Let be a category with zero objects, and let be a morphism between two objects of . A kernel of is an arrow , where is what we shall call the object associated to the kernel , such that
- , and
- for each object of and each morphism such that , there exists a unique such that .
The second property is depicted in the following commutative diagram:
Note that here, we don't see kernels only as subsets, but rather as an object together with a morphism. This is because in the category of groups, for example, we can take the morphism just by inclusion. Let me explain.
In the category of groups, every morphism has a kernel.
Let be groups and a morphism (that is, a group homomorphism). We set
the inclusion. This is indeed a kernel in the category of groups. For, if is a group homomorphism such that , then maps wholly to , and we may simply write . This is also clearly a unique factorisation.
For kernels the following theorem holds:
Let be a category with zero objects, let be a morphism and let be a kernel of . Then is a monic (that is, a monomorphism).
Let . The situation is depicted in the following picture:
Here, the three lower arrows depict the general property of the kernel. Now the morphisms and are both factorisations of the morphism over . By uniqueness in factorisations, .
Kernels are essentially unique:
Let be a category with zero objects, let be a morphism and let , be two kernels of . Then
that is to say, and are isomorphic.
From the first property of kernels, we obtain and . Hence, the second property of kernels imply the commutative diagrams
- and .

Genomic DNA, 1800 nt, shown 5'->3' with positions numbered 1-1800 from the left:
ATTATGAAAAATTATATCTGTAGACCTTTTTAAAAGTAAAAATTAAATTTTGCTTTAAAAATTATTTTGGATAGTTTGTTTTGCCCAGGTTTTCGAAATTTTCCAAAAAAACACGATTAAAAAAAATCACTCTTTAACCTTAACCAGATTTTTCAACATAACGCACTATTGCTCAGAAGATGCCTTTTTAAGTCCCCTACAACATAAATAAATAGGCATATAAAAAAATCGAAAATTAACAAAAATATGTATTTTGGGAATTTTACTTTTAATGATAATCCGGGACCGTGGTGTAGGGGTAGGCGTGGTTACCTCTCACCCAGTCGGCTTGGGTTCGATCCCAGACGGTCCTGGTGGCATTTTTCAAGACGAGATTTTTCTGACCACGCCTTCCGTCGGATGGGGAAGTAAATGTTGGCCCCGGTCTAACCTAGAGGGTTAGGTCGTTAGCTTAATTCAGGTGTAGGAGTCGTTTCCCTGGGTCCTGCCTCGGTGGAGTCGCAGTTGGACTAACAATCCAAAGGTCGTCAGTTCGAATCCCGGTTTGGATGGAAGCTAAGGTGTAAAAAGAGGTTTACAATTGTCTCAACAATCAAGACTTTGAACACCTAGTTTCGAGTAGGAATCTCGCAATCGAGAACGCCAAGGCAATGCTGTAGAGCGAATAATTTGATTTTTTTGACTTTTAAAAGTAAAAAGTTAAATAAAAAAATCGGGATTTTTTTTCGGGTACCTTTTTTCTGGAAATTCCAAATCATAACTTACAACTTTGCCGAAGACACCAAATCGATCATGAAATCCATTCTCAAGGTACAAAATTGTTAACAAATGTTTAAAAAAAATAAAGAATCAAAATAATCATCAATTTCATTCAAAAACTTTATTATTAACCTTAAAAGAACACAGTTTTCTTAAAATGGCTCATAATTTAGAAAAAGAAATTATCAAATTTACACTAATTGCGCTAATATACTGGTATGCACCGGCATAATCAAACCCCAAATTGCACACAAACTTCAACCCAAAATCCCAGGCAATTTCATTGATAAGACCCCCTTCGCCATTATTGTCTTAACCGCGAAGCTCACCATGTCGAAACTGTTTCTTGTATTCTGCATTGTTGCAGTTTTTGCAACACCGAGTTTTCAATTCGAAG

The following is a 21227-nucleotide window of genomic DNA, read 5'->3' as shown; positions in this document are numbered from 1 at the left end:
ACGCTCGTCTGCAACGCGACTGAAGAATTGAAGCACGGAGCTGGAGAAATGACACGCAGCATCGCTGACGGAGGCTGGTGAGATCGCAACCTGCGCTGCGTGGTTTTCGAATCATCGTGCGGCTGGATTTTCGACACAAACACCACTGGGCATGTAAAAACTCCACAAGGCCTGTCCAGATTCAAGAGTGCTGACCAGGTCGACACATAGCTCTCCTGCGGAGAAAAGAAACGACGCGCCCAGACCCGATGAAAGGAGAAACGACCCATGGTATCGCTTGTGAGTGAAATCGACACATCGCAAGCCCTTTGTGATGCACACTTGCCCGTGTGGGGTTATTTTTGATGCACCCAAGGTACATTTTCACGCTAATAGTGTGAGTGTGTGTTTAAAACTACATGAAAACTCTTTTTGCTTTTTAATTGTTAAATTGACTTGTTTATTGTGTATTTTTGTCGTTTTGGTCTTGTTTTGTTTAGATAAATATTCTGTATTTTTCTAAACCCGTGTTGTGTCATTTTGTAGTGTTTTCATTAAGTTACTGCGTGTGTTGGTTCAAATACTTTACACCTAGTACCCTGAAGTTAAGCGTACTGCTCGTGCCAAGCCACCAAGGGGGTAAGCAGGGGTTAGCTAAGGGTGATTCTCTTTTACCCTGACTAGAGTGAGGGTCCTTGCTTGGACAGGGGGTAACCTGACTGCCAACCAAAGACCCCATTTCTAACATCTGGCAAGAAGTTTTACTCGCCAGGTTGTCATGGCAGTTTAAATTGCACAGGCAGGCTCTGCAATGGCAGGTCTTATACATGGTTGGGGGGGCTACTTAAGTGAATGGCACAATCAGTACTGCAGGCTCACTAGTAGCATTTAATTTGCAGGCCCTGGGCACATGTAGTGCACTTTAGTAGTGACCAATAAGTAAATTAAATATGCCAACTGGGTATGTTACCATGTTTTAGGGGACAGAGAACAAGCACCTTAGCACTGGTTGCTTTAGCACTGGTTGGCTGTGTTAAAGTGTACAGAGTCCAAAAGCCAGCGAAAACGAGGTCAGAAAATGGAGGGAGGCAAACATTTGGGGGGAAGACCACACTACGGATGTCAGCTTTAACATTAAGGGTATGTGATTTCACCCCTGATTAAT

We claim that and are inverse to each other.
- and .
Since both and are monic by theorem 3.3, we may cancel them to obtain
- and ,
that is, we have inverse arrows and thus, by definition, isomorphisms.
An analogous notion is that of a cokernel. This notion is actually common in mathematics, but not so much at the undergraduate level.
Let be a category with zero objects, and let be a morphism between two objects of . A cokernel of is an arrow , where is an object of which we may call the object associated to the cokernel , such that
- , and
- for each object of and each morphism such that , there exists a unique factorisation for a suitable morphism .
The second property is depicted in the following picture:
Again, this notion is just a generalisation of facts observed in "everyday" categories. Our first example of cokernels shall be the existence of cokernels in Abelian groups. Now actually, cokernels exist even in the category of groups, but the construction is a bit tricky since in general, the image need not be a normal subgroup, which is why we may not be able to form the factor group by the image. In Abelian groups though, all subgroups are normal, and hence this is possible.
In the category of Abelian groups, every morphism has a cokernel.
Let be any two Abelian groups, and let be a group homomorphism. We set
we may form this quotient group because within an Abelian group, all subgroups are normal. Further, we set
the projection (we adhere to the custom of writing Abelian groups in an additive fashion). Let now be a group homomorphism such that , where is another Abelian group. Then the function